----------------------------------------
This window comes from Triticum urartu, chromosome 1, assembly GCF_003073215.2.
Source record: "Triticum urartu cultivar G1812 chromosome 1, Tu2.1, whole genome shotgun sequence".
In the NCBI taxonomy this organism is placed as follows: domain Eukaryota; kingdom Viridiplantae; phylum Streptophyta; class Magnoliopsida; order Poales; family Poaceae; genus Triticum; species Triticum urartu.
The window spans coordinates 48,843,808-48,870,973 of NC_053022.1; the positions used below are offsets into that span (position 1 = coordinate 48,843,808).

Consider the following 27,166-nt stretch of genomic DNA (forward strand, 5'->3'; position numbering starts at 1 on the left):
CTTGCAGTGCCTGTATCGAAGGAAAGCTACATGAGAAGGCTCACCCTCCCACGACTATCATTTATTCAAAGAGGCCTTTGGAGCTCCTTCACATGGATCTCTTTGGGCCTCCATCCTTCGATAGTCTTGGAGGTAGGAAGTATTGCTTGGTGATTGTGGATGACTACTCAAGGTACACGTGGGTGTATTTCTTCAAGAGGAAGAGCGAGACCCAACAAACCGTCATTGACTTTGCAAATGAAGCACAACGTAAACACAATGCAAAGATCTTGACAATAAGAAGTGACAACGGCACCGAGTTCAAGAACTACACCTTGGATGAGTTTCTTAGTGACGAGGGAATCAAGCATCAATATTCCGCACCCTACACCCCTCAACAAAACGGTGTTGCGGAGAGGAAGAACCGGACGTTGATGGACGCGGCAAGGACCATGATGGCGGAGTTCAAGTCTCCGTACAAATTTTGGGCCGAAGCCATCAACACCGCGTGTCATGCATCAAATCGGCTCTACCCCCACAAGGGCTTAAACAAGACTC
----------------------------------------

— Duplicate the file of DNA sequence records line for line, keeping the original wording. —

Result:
This window comes from Triticum urartu, chromosome 1, assembly GCF_003073215.2.
Source record: "Triticum urartu cultivar G1812 chromosome 1, Tu2.1, whole genome shotgun sequence".
In the NCBI taxonomy this organism is placed as follows: domain Eukaryota; kingdom Viridiplantae; phylum Streptophyta; class Magnoliopsida; order Poales; family Poaceae; genus Triticum; species Triticum urartu.
The window spans coordinates 48,843,808-48,870,973 of NC_053022.1; the positions used below are offsets into that span (position 1 = coordinate 48,843,808).

Consider the following 27,166-nt stretch of genomic DNA (forward strand, 5'->3'; position numbering starts at 1 on the left):
CTTGCAGTGCCTGTATCGAAGGAAAGCTACATGAGAAGGCTCACCCTCCCACGACTATCATTTATTCAAAGAGGCCTTTGGAGCTCCTTCACATGGATCTCTTTGGGCCTCCATCCTTCGATAGTCTTGGAGGTAGGAAGTATTGCTTGGTGATTGTGGATGACTACTCAAGGTACACGTGGGTGTATTTCTTCAAGAGGAAGAGCGAGACCCAACAAACCGTCATTGACTTTGCAAATGAAGCACAACGTAAACACAATGCAAAGATCTTGACAATAAGAAGTGACAACGGCACCGAGTTCAAGAACTACACCTTGGATGAGTTTCTTAGTGACGAGGGAATCAAGCATCAATATTCCGCACCCTACACCCCTCAACAAAACGGTGTTGCGGAGAGGAAGAACCGGACGTTGATGGACGCGGCAAGGACCATGATGGCGGAGTTCAAGTCTCCGTACAAATTTTGGGCCGAAGCCATCAACACCGCGTGTCATGCATCAAATCGGCTCTACCCCCACAAGGGCTTAAACAAGACTC